The Promise of Passive Income from Amazon: Too Good To Be True?

The Amazon.com Inc.'s logo at the company's headquarters in Seattle (Kyodo via AP Images)

Some people claim to make a passive income reselling cheap Chinese products on the internet’s largest store. Matt Behdjou and Mike Gazzola, for instance, say they’ve made thousands of dollars with not much effort. Want to learn their secrets? Sign up for their coaching seminars and pay them lots of money so they can train you in their business models.

Unsurprisingly, not everyone is successful. Behdjou and Gazzola have a growing list of disgruntled clients, some losing $40,000 of their savings after following their advice. For the Atlantic, Alana Semuels explores the Amazon-coaching market and the risky business of buying random goods from China — glass wine decanters, plastic wine aerators, jar openers, lemon squeezers — and reselling them on the world’s largest online marketplace.

In late July, Behdjou invited me to attend his Ecommerce Mentors Live Mastermind seminar, held over two days at a Marriott in Woodland Hills, California, amid the sunny sprawl of the San Fernando Valley. It was free to Inner Circle members, though attendees still had to pay for their own airfare and lodging. About 50 of them had, coming from places as far as New York; one couple had driven all night from Arizona. They included an ER doctor who wanted a passive income so she could get a vacation home in Cancun, a young couple celebrating their wedding anniversary, and a man who owned a brick-and-mortar medical-supplies store trying to migrate his sales online.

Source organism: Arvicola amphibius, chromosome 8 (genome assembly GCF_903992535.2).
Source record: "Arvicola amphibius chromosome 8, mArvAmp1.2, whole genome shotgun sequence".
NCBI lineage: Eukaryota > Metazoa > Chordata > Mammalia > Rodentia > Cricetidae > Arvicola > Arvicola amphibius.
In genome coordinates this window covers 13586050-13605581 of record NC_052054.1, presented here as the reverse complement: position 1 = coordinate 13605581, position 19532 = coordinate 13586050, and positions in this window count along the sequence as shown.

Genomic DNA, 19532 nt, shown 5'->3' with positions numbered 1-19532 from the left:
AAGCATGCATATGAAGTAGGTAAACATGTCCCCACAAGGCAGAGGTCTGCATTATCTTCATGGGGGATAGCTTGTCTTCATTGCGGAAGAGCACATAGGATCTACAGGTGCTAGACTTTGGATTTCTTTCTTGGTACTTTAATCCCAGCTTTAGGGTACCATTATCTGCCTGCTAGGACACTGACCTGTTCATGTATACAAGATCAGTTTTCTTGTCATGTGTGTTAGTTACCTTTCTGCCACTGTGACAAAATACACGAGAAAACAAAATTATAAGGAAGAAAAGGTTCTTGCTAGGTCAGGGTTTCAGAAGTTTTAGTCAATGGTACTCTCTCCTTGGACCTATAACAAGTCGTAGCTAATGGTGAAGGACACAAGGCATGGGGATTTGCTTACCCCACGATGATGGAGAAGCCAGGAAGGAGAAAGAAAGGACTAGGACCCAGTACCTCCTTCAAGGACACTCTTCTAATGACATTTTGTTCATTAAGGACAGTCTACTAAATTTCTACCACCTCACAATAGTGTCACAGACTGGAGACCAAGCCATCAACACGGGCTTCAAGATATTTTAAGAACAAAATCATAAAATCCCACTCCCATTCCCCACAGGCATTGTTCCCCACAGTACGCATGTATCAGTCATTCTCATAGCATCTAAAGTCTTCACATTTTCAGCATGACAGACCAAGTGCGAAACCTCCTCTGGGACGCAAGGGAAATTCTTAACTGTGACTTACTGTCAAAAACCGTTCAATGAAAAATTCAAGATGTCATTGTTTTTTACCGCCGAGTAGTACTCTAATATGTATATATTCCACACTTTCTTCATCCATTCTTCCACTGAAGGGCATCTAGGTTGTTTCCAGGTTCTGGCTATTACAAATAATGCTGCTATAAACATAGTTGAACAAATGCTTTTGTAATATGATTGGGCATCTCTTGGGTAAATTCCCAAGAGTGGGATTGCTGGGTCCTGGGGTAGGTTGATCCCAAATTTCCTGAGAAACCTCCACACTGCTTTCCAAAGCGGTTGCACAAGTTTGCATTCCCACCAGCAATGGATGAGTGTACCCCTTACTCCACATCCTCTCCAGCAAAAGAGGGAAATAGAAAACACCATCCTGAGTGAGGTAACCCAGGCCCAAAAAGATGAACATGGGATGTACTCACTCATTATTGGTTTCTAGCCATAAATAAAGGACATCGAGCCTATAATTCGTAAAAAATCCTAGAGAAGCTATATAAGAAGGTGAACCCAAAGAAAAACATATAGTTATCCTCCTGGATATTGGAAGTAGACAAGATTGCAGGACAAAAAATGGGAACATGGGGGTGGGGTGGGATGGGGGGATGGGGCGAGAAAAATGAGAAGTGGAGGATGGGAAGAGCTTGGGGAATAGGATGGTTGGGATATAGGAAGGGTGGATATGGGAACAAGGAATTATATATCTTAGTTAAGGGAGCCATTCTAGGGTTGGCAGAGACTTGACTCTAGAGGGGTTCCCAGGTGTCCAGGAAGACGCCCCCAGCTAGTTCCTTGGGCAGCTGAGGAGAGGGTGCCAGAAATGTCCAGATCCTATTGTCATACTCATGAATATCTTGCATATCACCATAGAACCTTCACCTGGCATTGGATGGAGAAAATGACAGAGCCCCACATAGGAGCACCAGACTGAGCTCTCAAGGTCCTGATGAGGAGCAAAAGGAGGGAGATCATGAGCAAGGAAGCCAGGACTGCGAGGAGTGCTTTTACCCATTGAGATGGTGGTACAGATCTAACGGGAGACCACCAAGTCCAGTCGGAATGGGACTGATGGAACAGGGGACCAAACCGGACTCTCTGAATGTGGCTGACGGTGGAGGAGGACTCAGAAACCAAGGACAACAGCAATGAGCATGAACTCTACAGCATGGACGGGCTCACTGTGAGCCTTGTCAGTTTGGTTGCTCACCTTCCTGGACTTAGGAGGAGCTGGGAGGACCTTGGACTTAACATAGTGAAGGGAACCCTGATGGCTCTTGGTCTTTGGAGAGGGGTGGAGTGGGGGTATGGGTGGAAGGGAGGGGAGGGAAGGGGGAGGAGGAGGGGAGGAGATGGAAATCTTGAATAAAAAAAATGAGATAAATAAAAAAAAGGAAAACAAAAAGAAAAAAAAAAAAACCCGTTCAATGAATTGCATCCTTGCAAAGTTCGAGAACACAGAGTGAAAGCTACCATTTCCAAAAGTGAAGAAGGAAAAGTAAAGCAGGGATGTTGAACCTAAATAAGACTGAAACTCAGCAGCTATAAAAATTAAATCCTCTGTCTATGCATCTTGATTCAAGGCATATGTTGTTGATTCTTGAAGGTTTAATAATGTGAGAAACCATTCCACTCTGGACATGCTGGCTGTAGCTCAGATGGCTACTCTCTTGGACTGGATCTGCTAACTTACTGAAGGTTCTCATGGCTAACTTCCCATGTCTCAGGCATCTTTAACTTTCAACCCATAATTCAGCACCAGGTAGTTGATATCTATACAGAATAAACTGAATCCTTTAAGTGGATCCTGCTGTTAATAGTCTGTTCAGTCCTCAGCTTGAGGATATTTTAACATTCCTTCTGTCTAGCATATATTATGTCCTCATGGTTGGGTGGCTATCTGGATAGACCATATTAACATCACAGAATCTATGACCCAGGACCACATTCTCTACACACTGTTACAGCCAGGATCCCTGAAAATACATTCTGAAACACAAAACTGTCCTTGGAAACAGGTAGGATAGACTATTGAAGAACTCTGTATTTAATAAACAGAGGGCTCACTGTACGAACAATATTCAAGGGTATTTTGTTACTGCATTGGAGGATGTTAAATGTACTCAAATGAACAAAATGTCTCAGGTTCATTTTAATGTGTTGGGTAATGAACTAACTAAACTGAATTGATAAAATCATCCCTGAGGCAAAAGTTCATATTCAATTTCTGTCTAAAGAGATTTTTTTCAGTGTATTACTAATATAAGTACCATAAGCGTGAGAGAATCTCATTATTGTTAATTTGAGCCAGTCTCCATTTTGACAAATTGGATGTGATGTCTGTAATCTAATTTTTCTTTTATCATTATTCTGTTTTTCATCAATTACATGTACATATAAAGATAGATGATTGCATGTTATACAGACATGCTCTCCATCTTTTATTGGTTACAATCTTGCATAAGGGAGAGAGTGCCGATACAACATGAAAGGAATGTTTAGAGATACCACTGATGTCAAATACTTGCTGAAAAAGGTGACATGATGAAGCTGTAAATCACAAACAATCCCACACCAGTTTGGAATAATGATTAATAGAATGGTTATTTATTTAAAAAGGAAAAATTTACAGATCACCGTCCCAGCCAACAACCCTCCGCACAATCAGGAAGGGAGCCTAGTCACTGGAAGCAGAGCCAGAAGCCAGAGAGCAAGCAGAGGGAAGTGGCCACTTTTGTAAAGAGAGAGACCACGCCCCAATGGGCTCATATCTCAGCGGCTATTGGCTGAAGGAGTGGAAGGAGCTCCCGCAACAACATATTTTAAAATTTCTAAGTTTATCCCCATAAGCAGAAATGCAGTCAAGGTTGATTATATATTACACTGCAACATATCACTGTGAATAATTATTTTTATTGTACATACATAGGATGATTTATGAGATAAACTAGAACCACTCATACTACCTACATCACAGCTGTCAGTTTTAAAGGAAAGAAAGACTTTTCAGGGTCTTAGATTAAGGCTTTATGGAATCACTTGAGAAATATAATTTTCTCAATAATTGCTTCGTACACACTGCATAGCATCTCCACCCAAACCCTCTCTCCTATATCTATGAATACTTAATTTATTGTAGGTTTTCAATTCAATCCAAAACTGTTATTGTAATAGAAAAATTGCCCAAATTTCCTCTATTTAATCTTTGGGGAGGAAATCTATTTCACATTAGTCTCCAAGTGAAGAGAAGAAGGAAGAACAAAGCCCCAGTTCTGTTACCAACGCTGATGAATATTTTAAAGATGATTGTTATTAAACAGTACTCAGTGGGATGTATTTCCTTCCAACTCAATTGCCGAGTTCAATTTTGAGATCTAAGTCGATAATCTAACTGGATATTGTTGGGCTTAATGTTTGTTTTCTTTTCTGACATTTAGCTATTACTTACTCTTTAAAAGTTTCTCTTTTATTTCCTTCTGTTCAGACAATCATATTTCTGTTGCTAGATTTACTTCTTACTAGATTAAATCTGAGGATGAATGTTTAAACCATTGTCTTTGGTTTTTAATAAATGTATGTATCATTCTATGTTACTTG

Behdjou, who is 31, opened the seminar by repeatedly emphasizing his success stories. He pointed to two young men in the back of the room who he said were making $100,000 a month selling sunglasses on Amazon, and encouraged people to seek advice from those in the room who were “killing it” with their business. Another man, who said he’d made $30,000 from selling a wrist exerciser on Amazon, implored his fellow guests to “trust the process—it’s amazing.”

But most of the attendees were not so effusive. When Behdjou asked everyone in the room to introduce themselves, many said they were struggling. “I have launched, but I really need to crank up sales,” said Alicia Nager, a 52-year-old from New Jersey. She launched a knife-sharpener business in October 2017 after deciding to stay home with her son, who has juvenile Huntington’s disease. Another man noted that he’d made money in Bitcoin but hadn’t been able to crack Amazon yet, despite trying to sell vitamins for eight months. A Maryland woman, Allyson Pippin, who sells slime, said she was about ready to scrap her product and start all over. Henry Serrano, the man with the brick-and-mortar store, had spent $4,600 on wholesale medical kits, and hadn’t made any money back at all.

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